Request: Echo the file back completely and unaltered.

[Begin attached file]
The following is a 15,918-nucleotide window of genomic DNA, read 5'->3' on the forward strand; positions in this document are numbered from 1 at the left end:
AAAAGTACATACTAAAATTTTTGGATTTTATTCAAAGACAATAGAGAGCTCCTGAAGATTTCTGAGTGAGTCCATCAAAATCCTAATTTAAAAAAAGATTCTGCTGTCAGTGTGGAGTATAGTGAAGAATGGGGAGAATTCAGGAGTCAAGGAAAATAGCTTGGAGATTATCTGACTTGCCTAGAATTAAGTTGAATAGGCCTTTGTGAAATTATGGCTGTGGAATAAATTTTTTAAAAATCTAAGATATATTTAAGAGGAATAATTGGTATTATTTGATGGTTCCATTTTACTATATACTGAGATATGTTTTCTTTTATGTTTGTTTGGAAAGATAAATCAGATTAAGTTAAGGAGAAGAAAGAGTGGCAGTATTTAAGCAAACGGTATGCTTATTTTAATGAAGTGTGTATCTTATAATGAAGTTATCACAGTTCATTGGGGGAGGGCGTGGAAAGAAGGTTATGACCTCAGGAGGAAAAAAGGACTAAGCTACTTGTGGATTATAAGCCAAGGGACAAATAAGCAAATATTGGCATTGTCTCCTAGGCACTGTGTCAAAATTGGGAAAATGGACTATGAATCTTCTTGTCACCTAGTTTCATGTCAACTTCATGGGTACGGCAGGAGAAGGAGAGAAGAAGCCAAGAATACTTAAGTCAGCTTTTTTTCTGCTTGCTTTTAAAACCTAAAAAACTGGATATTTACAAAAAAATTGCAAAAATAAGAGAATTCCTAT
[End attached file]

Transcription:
The following is a 15,918-nucleotide window of genomic DNA, read 5'->3' on the forward strand; positions in this document are numbered from 1 at the left end:
AAAAGTACATACTAAAATTTTTGGATTTTATTCAAAGACAATAGAGAGCTCCTGAAGATTTCTGAGTGAGTCCATCAAAATCCTAATTTAAAAAAAGATTCTGCTGTCAGTGTGGAGTATAGTGAAGAATGGGGAGAATTCAGGAGTCAAGGAAAATAGCTTGGAGATTATCTGACTTGCCTAGAATTAAGTTGAATAGGCCTTTGTGAAATTATGGCTGTGGAATAAATTTTTTAAAAATCTAAGATATATTTAAGAGGAATAATTGGTATTATTTGATGGTTCCATTTTACTATATACTGAGATATGTTTTCTTTTATGTTTGTTTGGAAAGATAAATCAGATTAAGTTAAGGAGAAGAAAGAGTGGCAGTATTTAAGCAAACGGTATGCTTATTTTAATGAAGTGTGTATCTTATAATGAAGTTATCACAGTTCATTGGGGGAGGGCGTGGAAAGAAGGTTATGACCTCAGGAGGAAAAAAGGACTAAGCTACTTGTGGATTATAAGCCAAGGGACAAATAAGCAAATATTGGCATTGTCTCCTAGGCACTGTGTCAAAATTGGGAAAATGGACTATGAATCTTCTTGTCACCTAGTTTCATGTCAACTTCATGGGTACGGCAGGAGAAGGAGAGAAGAAGCCAAGAATACTTAAGTCAGCTTTTTTTCTGCTTGCTTTTAAAACCTAAAAAACTGGATATTTACAAAAAAATTGCAAAAATAAGAGAATTCCTAT